Search This Blog

Saturday, September 25, 2010

10-09-25: SEPTA BSS B-IV Car Propulsion Upgrade

At the previously covered SEPTA Rodeo I got the full scoop on the new propulsion packages in the Broad Street Subway's B-IV cars. Last year on the Mid-Winter-Trip Phil Nasadowski noticed an odd chopper-like humm that would occur when the cars were under braking. The operator didn't know what was causing it, but apparently SEPTA has been implementing an 11 million dollar project to overhaul the original GE supplied cam controlled propulsion package with a new IGBT chopper system from Vossloh. A full AC traction package was considered, but not bought due to the cost of new motors so the IGBT's work in a similar fashion to the old thyristor chopper technology (wow, never thought I'd be nostalgic for thyristor choppers).

Each unit is equipped with 6 IGBT modules and replaced the old cam controller in the same space. The controller was designed specially for SEPTA and the B-IV cars and was not purchased off the shelf. So far 75 B-IV cars have been equipped. The buzz was an unintended side effect of the chopped DC current being fed through the dynamic brake resistor grids. I can post some pictures later along with a video of a B-IV cam controller being sequenced.

There were two people demoing the controller units. One was the chief tech guy in charge of the new AC stuff, the other was a maintainer for the PA Systems and destination boards who was so interested in the cam controller packages that he did the leg work to set up the demo even tho it wasn't his craft (Call the Union!!)

The cam controller packages are overhauled and rebuilt at the Woodland Depot and trucked back to Fern Rock. This mirrors the MBTA practice of rebuilding the cam controllers for its 1500-1700 fleet at the Everett Shops which haven't even had a rail hookup in 20 years. Also 10 of the B-IV propulsion units were given to the RRD to help keep the Silverliner IV's running as their cam control equipment shares components with what is found on the B-IV cars. Additional controllers are being thrown in the trash if anybody wants one.

This display was special for my gust because his father worked at GE Erie during the late 70's and early 80's and helped design components such as those. Today he works for NASA.

BTW the Fern Rock maintenance personnel were unaware that the BSS was the fastest "classic" subway system in the country and were quite pleased with the positive reputation.

Ok, here are two photos of the original cam controller.  If you are wondering what a cam controller is, it is a type of motor controller that uses a camshaft to make and break electrical contacts in response to the movement of the motorman's control handle. In a DC-DC propulsion system, motor rotational speed is a function of voltage.  The maximum amount of voltage that can be applied in this system is the 650 that comes straight from the third rail.  Just like you would never try to run your car with the engine directly linked to the wheels the motor controller gradually switches in more resistance (remember V=IR) so the train accelerates smoothly.  In addition the controller handles the transitions between the three major "gears" of a train, series, parallel and shunt.  Series means that the motors are connected in a daisy chain, one after another so each sees 650/4 volts.  If you want to go faster parallel increases the voltage to the full 650.  Shut weakens the counteracting electric field in the motor to increase balancing speed at the expense of torque.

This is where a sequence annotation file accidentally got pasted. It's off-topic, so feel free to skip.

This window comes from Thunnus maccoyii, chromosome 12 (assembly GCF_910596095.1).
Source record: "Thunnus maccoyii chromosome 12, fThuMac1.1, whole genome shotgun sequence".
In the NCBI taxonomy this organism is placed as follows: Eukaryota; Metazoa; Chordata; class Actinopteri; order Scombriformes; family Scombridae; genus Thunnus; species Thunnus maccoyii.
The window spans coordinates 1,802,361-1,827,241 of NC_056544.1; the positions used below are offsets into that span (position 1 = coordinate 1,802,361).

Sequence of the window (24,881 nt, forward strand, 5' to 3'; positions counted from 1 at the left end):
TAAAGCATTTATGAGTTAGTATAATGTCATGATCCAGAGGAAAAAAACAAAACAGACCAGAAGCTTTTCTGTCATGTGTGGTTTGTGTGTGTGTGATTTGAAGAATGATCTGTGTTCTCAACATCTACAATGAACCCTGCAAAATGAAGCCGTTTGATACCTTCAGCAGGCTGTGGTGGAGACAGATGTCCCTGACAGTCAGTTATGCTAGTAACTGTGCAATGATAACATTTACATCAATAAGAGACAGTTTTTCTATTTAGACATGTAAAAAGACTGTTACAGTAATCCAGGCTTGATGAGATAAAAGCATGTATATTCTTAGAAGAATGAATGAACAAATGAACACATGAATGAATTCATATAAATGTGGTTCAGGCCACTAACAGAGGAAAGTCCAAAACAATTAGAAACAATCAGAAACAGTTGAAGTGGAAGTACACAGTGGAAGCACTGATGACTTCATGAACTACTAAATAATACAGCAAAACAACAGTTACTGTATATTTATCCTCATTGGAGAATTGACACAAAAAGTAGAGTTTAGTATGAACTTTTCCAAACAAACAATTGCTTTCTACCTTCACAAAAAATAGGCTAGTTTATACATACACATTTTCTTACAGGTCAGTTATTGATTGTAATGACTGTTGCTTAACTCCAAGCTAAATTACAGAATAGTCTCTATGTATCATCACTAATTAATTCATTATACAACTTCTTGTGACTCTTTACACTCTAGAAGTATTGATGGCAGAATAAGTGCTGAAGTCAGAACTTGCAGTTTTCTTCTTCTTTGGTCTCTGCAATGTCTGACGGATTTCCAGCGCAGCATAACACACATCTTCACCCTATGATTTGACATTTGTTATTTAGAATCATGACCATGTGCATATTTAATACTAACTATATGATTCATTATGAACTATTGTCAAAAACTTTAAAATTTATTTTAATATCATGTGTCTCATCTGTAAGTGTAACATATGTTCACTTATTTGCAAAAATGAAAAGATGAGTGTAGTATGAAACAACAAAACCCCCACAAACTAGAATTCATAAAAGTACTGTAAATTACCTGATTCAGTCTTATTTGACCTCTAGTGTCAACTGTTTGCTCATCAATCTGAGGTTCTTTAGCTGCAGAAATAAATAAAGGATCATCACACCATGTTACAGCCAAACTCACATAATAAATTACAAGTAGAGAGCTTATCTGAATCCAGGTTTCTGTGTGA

The camshaft is turned by what is called a "pilot motor" driven by the low voltage current that flows through the motorman's control and the train line.  Here we see the pilot motor and the lobed camshaft which push up the high voltage electrical contacts.  Behind the contact gaps are arc chutes that break any arcs that might form under load.  This is truly analogue electronics at its finest.  When you watch old sci-fi movies and the characters keep talking about "circuits", this is the sort of stuff they mean.  No bits and bytes, just physical stuff touching eachother. 

Here is the cam controller sequencer, which is a fancy name for the electronics that control the electro-mechanical cam components via the pilot motor.  This is the place you finally find some printed circuit boards, but again, its probably all analogue electronics so no microprocessors. For an idea of what troubleshooting these types of systems are like here is a little video on how to service an Ampex Quad video recorder. This whole unit dates from 1983/84 and while young compared to the stuff from the 1970's that is still running around some places I believe that GE is aggressively telling transit agencies that they will no longer support their old cam propulsion systems.

Here is the replacement IGBT unit from Vossloh. Sorry, but I don't think my flash went off for that one.Unlike the camshaft or the later chopper controls this uses processors and software to rapidly turn electric currents on and off via high energy semi-conductors. The more on the higher the voltage.  Simple as that.  The controller takes the same inputs from the motorman's control and simulates the output of the old cam control unit.  The match was perfect and the upgraded cars could run in multiple with the original cars without any problems.

Moving onto the video segment the first shows someone placing the controller into Parallel and the second with me running through the control points on the test rig in order. I believe they are Coast, Coast ?, Switching, Series, Parallel and Brake. Sorry about the sound, the background roar drowned out the cam noises.


Finally we have some additional closeup videos showing both the main high voltage contacts and then the smaller set of cams off to the left of the main group.  The first video is taken from behind the unit and you can see the arc chutes behind the contacts.

No comments:

Post a Comment